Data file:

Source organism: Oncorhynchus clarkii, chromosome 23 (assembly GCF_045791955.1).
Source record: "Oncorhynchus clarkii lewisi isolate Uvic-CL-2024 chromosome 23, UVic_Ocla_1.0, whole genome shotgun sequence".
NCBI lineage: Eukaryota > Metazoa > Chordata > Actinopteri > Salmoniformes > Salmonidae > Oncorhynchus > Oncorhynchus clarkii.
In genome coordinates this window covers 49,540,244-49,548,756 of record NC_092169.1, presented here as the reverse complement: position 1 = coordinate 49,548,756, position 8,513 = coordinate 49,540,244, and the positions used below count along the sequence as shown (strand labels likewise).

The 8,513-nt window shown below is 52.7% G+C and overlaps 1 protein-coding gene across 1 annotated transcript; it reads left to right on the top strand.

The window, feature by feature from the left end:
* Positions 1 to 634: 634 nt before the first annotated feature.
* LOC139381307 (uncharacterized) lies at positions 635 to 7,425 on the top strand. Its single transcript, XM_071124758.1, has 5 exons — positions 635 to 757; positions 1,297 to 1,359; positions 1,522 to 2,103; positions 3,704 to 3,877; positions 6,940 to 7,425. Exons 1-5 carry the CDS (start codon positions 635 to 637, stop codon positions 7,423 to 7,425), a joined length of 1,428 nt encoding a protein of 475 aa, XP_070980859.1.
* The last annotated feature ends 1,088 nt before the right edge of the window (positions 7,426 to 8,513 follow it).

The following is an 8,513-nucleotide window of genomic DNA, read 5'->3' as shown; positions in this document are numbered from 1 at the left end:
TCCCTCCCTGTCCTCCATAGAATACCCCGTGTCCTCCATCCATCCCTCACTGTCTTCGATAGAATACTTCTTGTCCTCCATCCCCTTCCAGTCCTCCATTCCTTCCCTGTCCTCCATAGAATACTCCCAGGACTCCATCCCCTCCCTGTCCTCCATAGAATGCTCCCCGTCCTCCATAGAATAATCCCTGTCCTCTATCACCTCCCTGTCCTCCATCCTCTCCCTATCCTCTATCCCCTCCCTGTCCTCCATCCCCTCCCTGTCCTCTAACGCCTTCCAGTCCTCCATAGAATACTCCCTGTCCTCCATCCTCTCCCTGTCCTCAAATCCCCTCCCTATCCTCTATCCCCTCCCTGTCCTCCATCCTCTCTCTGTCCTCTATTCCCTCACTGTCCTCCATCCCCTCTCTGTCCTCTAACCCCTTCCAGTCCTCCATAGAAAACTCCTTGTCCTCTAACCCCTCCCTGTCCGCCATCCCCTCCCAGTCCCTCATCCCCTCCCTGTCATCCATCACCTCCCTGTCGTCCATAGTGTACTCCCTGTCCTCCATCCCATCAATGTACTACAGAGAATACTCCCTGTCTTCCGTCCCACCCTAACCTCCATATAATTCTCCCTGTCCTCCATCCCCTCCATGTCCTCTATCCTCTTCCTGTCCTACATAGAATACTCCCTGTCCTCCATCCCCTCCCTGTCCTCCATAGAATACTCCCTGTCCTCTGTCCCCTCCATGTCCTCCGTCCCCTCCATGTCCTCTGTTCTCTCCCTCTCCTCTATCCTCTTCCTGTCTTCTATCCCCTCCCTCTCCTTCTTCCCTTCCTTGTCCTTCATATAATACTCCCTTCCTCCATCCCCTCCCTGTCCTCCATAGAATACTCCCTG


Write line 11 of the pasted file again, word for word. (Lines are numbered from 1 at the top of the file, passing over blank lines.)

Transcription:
TCCCTCCCTGTCCTCCATAGAATACCCCGTGTCCTCCATCCATCCCTCACTGTCTTCGATAGAATACTTCTTGTCCTCCATCCCCTTCCAGTCCTCCATTCCTTCCCTGTCCTCCATAGAATACTCCCAGGACTCCATCCCCTCCCTGTCCTCCATAGAATGCTCCCCGTCCTCCATAGAATAATCCCTGTCCTCTATCACCTCCCTGTCCTCCATCCTCTCCCTATCCTCTATCCCCTCCCTGTCCTCCATCCCCTCCCTGTCCTCTAACGCCTTCCAGTCCTCCATAGAATACTCCCTGTCCTCCATCCTCTCCCTGTCCTCAAATCCCCTCCCTATCCTCTATCCCCTCCCTGTCCTCCATCCTCTCTCTGTCCTCTATTCCCTCACTGTCCTCCATCCCCTCTCTGTCCTCTAACCCCTTCCAGTCCTCCATAGAAAACTCCTTGTCCTCTAACCCCTCCCTGTCCGCCATCCCCTCCCAGTCCCTCATCCCCTCCCTGTCATCCATCACCTCCCTGTCGTCCATAGTGTACTCCCTGTCCTCCATCCCATCAATGTACTACAGAGAATACTCCCTGTCTTCCGTCCCACCCTAACCTCCATATAATTCTCCCTGTCCTCCATCCCCTCCATGTCCTCTATCCTCTTCCTGTCCTACATAGAATACTCCCTGTCCTCCATCCCCTCCCTGTCCTCCATAGAATACTCCCTGTCCTCTGTCCCCTCCATGTCCTCCGTCCCCTCCATGTCCTCTGTTCTCTCCCTCTCCTCTATCCTCTTCCTGTCTTCTATCCCCTCCCTCTCCTTCTTCCCTTCCTTGTCCTTCATATAATACTCCCTTCCTCCATCCCCTCCCTGTCCTCCATAGAATACTCCCTG